Company/Organization Profiles | Interviews | Local Industry

Documentary Educational Resources

1 Jul , 1999  

Written by Lorre Fritchy | Posted by:

DER Director Cynthia Close shares the organization's mission, collaborations with local filmmakers & the state of the doc.

LF: What is unique about what the people at Documentary Educational Resources do?

CLOSE: Our concentration is on ethnographic documentary filmmaking, documentaries with a uniquely anthropological perspective.  We look for ways to support a whole young generation of filmmakers interested in the kind of filmmaking that could be used for social good.  For a large part, these filmmakers have a very cultural background themselves, and they’re interested in exploring cultures. And these are [young people] who are considering possibly a film career but don’t know how to fit it in, how to combine academic interests in other cultures with film. They come to us.

LF: What is your submission process? How do people propose ideas to you, and how do you choose your projects?

CLOSE: It’s very informal. We get a lot of queries, people contact us by word-of-mouth. They hear about us or they’re online or they know some of our filmmakers. Some of our filmmakers are academic and working in the field and as part of their research, they produce a film. Some of it is more professional, some is less professional; some geared to educational TV audiences, some designed for the classroom. There’s a range of production levels here, and there’s a range of projects for different levels of production. We evaluate projects on a case-by-case basis. There are a number of factors involved as to whether we can involve ourselves or not.

In choosing projects, we’re limited by the amount of resources we have–personnel, staff, time. But we manage to cover a lot of ground. We’ve worked with a number of locals, like Nick Kurzon’s project "Sight Unseen," [his film "Super Chief" recently won the documentary award at the New England Film & Video Festival]. Nick did the original editing here; he learned how to edit on the Avid. He did a lot of his own editing and fine cuts and actually sold the program to HBO for broadcast, and we’re negotiating with him for the educational aspects.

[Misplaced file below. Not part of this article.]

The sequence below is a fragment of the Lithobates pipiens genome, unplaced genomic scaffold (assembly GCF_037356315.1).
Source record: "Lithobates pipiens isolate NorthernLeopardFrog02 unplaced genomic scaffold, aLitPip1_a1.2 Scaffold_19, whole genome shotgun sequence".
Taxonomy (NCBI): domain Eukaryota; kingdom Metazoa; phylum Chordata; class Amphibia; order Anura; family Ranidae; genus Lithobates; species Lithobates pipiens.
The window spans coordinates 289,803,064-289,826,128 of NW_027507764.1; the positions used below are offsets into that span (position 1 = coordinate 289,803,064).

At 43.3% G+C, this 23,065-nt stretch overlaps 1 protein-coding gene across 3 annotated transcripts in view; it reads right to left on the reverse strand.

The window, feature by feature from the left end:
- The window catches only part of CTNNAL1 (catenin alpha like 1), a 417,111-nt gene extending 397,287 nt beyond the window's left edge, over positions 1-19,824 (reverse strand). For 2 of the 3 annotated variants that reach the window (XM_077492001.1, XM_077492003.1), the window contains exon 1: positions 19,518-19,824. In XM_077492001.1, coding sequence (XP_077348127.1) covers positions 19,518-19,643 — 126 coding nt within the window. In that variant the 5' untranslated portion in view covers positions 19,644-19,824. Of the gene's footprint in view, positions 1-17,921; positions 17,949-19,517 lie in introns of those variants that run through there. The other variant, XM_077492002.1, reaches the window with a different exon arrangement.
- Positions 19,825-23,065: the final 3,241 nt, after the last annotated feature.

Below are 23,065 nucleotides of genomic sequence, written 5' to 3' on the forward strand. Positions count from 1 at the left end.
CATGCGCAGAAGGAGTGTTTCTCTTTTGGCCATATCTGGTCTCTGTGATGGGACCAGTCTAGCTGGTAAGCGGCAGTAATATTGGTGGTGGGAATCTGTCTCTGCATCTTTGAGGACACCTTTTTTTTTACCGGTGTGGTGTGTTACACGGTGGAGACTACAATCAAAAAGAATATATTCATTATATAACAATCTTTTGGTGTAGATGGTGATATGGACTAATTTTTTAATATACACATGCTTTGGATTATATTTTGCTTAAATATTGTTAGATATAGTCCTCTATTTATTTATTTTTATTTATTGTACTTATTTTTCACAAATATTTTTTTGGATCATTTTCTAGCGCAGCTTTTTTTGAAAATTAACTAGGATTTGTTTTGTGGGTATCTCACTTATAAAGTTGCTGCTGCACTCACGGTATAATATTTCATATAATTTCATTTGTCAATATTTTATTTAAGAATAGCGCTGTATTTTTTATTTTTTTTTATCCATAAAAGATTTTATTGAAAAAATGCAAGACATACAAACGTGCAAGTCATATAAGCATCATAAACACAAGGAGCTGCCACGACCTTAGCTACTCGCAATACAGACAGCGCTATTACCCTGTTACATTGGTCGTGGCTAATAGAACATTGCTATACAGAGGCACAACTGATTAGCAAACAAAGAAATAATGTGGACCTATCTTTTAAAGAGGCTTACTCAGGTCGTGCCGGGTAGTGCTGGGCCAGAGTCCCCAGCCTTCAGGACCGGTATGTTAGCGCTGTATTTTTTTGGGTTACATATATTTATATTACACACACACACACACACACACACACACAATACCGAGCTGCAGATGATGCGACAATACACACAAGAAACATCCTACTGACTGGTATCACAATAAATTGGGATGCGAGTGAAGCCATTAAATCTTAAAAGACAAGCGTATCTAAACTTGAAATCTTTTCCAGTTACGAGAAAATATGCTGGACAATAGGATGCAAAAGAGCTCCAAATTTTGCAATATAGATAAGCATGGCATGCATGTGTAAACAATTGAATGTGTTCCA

LF: Did you help him with that? Do you do the marketing as well?

CLOSE: Actually, Nick did that on his own. If we already have a signed contract and we felt a program was broadcast quality, we would help with the marketing, try to get things to HBO, Discovery. And then of course there’s a host of programmers who actually pay for these kinds of projects. There are several broadcast outlets.

LF: What’s in the works?

CLOSE: Another project is just at the fund-raising stage, and it’s a biggie. It’s a collaborative effort between us and Ched Angier Productions. They’re local; they produce "Scientific American Frontiers" on PBS with Alan Alda… We’re developing with them a project called "Dispatches from America."  It’s slated to be for PBS on America’s subcultures, and that will take on a kind of anthropological feedback on America itself. We’re pushing around names for a host.
      Right now we have two really big projects and about four or five smaller projects in production. The big things have to be fund-raised for… Then some of the smaller projects, it’s real nickel-and-dime, where we serve food and give them programs and do mailings and art clips and get checks from individuals, from 25 bucks to $2,000. And whatever we can’t raise, we try to support with in-kind help without charging the fee, whatever we can do.

LF: I’ve heard interest in the documentary, from the filmmakers’ perspective, has dropped off. Can you comment on your view of that?

CLOSE: From what I see, I think the documentary is, on a certain level, exploding! But it’s this weird melding of real TV and the desire to really experience life… There are tons of film festivals, and plenty of festivals with academic pursuits sponsored by universities. I don’t think there’s any lack of outlet for this kind of material. What there is, is a lack of is funding. I mean, nobody’s going to get rich doing this. It’s much more closely aligned with artistic freedom and expression. It’s the kind of commitment that artists have. But there is a way to do your work and pay for your work. There are certainly more resources than there were just a few years ago. But there are plenty of people doing this work here in Boston. It’s great, fertile ground for documentary.
      Ultimately, we hope to provide a vehicle for young people who might be just coming to the end of their student days, showing them that there is a way you can combine educational media with an ethical approach that will help to increase social understanding through film.


Documentary Educational Resources is located at 101 Morse Street, Watertown, MA 02172, and may be reached by phone, (617-926-0491), fax (617-926-9519), or email (; or visit on the web.